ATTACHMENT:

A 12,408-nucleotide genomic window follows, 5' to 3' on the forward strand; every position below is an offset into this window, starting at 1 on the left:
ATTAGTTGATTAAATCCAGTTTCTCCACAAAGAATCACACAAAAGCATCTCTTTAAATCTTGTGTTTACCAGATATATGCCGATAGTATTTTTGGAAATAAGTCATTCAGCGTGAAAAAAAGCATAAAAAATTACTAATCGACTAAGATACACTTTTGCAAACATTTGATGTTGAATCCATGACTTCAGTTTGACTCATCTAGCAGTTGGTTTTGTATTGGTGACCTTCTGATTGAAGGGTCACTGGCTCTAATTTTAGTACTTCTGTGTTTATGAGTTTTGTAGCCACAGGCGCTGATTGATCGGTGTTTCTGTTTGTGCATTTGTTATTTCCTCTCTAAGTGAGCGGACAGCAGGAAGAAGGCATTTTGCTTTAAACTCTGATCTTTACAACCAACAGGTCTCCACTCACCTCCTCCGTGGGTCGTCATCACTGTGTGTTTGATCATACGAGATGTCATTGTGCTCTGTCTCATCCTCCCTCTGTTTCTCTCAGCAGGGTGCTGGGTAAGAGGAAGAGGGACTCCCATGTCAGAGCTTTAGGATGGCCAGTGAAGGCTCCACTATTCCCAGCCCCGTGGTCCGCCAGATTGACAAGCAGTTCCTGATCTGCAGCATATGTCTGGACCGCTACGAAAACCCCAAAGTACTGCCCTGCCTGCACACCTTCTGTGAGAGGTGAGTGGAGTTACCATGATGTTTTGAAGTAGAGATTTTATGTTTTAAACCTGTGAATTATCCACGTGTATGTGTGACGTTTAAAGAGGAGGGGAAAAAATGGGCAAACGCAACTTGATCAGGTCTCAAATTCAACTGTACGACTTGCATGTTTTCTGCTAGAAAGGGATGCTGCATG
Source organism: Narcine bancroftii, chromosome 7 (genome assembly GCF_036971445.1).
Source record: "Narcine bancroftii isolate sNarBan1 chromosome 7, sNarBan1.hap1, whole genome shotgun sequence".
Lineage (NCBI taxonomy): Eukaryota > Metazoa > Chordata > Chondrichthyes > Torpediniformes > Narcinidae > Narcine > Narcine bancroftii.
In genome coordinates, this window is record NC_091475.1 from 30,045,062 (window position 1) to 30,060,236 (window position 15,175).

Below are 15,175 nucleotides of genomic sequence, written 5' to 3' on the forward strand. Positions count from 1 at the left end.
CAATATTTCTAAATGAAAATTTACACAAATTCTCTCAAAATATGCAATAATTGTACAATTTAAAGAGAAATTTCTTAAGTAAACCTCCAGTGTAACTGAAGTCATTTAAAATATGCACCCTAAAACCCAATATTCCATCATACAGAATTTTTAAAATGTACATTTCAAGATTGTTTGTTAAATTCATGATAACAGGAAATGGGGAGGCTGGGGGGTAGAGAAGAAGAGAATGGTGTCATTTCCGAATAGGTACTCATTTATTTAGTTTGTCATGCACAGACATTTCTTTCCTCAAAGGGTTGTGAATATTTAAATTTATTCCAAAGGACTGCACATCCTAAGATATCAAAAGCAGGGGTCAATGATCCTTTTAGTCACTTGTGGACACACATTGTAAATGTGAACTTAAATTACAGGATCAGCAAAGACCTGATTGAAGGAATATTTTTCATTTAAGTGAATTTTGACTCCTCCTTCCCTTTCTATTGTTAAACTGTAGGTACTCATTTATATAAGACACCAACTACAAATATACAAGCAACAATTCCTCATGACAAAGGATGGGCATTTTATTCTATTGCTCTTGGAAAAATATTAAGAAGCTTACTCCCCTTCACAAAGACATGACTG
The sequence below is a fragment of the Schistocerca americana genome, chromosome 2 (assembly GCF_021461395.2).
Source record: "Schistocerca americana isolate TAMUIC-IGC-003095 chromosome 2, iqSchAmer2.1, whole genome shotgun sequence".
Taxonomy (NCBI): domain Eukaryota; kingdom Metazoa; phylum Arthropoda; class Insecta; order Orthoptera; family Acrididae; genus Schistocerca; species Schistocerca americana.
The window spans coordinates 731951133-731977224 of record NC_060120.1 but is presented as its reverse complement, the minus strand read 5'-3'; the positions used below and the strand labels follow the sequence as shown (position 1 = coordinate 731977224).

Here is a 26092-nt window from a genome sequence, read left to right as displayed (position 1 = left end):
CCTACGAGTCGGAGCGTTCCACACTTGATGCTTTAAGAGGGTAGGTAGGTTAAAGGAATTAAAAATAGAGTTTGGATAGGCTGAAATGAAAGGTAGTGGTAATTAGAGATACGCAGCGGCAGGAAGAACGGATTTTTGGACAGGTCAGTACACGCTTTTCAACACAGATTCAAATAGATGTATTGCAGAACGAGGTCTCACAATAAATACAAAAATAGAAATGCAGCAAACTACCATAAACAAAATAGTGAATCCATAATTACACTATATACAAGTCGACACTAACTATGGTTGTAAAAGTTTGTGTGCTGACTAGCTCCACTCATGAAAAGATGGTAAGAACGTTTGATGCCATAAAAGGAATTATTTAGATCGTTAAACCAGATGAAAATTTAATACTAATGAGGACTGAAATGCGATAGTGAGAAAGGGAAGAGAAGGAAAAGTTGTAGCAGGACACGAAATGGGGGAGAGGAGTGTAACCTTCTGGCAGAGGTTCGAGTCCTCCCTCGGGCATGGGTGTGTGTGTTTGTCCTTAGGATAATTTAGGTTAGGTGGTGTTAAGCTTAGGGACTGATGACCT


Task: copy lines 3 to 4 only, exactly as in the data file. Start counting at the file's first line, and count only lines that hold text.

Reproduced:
Source organism: Narcine bancroftii, chromosome 7 (genome assembly GCF_036971445.1).
Source record: "Narcine bancroftii isolate sNarBan1 chromosome 7, sNarBan1.hap1, whole genome shotgun sequence".